WILLIAM HOMES.
19th November 1883
Reference Numbert18831119-15
VerdictGuilty > unknown
SentenceImprisonment > hard labour

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15. WILLIAM HOMES (19) , * Unlawfully firing a pistol at a railway train on the London and North-Western Railway Company's railway, thereby endangering the safety of persons in the train.

MR. GRAIN Prosecuted.

GEORGE ALDRIDGE . I am a signalman employed by the North-Western Railway Company at Gospel Oak Station—on 14th September, at 4.13 in the afternoon, I was on duty in the box—two or three trains were due to pass one way or the other at that time—I noticed some young lads and boys coming across a piece of waste ground near the signal-box, which is the property of the North-Western Company—I heard the report of a firearm, and a shot struck the front of the box—I looked out immediately, and saw about a dozen lads all together about 30 yards away—I did not see any firearm in the hand of anybody—there was a down train just coming in—I signalled to the station by a bell for immediate assistance.

JAMES MARKS . I am station inspector at Gospel Oak—in the absence of the stationmaster I take his place—on 14th September I was on duty at the station, and heard a signal from the box; it was six gongs, which meant a call for assistance—I went to the box at once; the signalman said something to me, I got over a fence, and saw three largish lads and a number of small boys—to the best of my belief the prisoner was one of them—when they saw me they ran away, and when I ran after them the prisoner, I believe, turned round and fired a pistol at me—I heard the report—they got away.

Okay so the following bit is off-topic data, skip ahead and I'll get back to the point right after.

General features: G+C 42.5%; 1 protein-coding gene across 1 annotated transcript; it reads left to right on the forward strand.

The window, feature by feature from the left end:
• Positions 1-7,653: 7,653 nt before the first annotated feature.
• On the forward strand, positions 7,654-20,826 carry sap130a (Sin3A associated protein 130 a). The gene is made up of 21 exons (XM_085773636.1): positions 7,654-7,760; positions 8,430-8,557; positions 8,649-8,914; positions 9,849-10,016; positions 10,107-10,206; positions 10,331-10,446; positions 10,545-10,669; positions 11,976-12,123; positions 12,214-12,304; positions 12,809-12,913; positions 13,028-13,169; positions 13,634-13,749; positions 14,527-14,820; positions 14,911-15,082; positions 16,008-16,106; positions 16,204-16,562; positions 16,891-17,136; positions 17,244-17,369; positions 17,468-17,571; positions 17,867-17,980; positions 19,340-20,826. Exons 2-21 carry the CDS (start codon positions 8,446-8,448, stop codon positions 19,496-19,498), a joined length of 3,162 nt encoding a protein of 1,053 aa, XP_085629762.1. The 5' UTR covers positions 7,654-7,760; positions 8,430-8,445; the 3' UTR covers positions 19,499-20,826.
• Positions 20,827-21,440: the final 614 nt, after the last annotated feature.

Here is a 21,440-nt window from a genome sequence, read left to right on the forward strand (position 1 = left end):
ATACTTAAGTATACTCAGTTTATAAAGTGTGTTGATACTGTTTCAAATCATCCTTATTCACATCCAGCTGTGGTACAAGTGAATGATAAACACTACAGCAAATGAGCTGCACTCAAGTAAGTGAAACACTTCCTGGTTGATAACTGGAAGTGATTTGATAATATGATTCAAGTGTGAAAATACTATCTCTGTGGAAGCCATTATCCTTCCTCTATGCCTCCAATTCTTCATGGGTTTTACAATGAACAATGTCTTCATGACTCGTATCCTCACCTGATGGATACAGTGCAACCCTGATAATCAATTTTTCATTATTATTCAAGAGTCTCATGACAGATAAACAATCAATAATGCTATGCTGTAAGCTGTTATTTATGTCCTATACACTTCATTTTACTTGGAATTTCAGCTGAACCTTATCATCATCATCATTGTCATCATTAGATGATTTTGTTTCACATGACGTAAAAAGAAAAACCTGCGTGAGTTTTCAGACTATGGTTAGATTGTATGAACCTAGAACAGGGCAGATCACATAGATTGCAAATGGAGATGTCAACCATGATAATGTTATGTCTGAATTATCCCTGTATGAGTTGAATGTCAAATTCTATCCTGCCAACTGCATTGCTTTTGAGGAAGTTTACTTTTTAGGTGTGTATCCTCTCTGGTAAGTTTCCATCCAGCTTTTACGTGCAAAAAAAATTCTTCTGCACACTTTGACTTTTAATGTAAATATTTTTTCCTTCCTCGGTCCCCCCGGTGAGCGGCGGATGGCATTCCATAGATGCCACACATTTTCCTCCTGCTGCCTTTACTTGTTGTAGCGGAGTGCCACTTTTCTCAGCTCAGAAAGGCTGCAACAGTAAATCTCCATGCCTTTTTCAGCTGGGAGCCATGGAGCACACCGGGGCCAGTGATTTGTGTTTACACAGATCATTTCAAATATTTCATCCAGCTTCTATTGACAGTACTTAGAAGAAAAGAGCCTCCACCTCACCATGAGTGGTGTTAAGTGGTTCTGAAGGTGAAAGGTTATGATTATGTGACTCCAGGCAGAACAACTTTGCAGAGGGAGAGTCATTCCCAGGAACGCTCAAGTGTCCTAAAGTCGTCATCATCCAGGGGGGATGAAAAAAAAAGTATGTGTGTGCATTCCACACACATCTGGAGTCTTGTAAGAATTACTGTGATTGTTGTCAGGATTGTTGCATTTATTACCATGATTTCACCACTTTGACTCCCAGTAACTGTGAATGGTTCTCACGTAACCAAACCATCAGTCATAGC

GEORGE WILLIAM BRIANT (A boy). On 14th September I was playing on a piece of waste land near Gospel Oak Station with some other boys and lads—the prisoner was there with us; I know him—he had a pistol in his hand; he was firing at trains passing by—I saw him do so three

times—I also saw him fire at the stationmaster and at the signal-box, and I saw the man look out of the box—the prisoner said if we told he would jump on us.

JAMES WILKINSON . I am 13 years old—I was with Briant on the 14th—the prisoner was with us—he had a pistol—I saw him fire at the trains passing by and at the signal-box—the signalman shouted out to him—I saw Mr. Marks running after us, and the prisoner turned round and fired at him—he said if I told he would kill me.

The prisoner, in his statement before the Magistrate and in his defence, denied firing at any trains or any persons, and declared that he was only firing at a tin pot on the bunk for amusement.

GEORGE WILLIAM BRIANT (Re-examined). I saw a tin pot—the prisoner did not fire at that.

JAMES WILKINSON (Re-examined). I saw a tin pot there—the prisoner did not fire at that.

GUILTY .— Four Months' Hard Labour.


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